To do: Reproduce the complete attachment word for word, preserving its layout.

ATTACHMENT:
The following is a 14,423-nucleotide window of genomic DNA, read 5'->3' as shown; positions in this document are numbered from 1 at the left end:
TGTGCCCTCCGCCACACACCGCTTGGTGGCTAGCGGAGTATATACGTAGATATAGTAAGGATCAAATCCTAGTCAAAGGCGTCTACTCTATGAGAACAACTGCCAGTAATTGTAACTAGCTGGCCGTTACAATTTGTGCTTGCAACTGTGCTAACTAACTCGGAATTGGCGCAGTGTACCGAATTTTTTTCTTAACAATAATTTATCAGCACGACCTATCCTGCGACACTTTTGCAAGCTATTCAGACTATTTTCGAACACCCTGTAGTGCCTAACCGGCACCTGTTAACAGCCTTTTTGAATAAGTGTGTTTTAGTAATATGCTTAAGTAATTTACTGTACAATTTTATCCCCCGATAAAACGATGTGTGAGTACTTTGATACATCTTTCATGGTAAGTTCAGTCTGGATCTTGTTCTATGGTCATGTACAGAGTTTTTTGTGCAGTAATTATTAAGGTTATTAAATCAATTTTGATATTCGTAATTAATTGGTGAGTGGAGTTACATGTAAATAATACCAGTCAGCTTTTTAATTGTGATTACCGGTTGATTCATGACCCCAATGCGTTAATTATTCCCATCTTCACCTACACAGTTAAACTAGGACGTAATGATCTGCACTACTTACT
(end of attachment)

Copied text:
The following is a 14,423-nucleotide window of genomic DNA, read 5'->3' as shown; positions in this document are numbered from 1 at the left end:
TGTGCCCTCCGCCACACACCGCTTGGTGGCTAGCGGAGTATATACGTAGATATAGTAAGGATCAAATCCTAGTCAAAGGCGTCTACTCTATGAGAACAACTGCCAGTAATTGTAACTAGCTGGCCGTTACAATTTGTGCTTGCAACTGTGCTAACTAACTCGGAATTGGCGCAGTGTACCGAATTTTTTTCTTAACAATAATTTATCAGCACGACCTATCCTGCGACACTTTTGCAAGCTATTCAGACTATTTTCGAACACCCTGTAGTGCCTAACCGGCACCTGTTAACAGCCTTTTTGAATAAGTGTGTTTTAGTAATATGCTTAAGTAATTTACTGTACAATTTTATCCCCCGATAAAACGATGTGTGAGTACTTTGATACATCTTTCATGGTAAGTTCAGTCTGGATCTTGTTCTATGGTCATGTACAGAGTTTTTTGTGCAGTAATTATTAAGGTTATTAAATCAATTTTGATATTCGTAATTAATTGGTGAGTGGAGTTACATGTAAATAATACCAGTCAGCTTTTTAATTGTGATTACCGGTTGATTCATGACCCCAATGCGTTAATTATTCCCATCTTCACCTACACAGTTAAACTAGGACGTAATGATCTGCACTACTTACT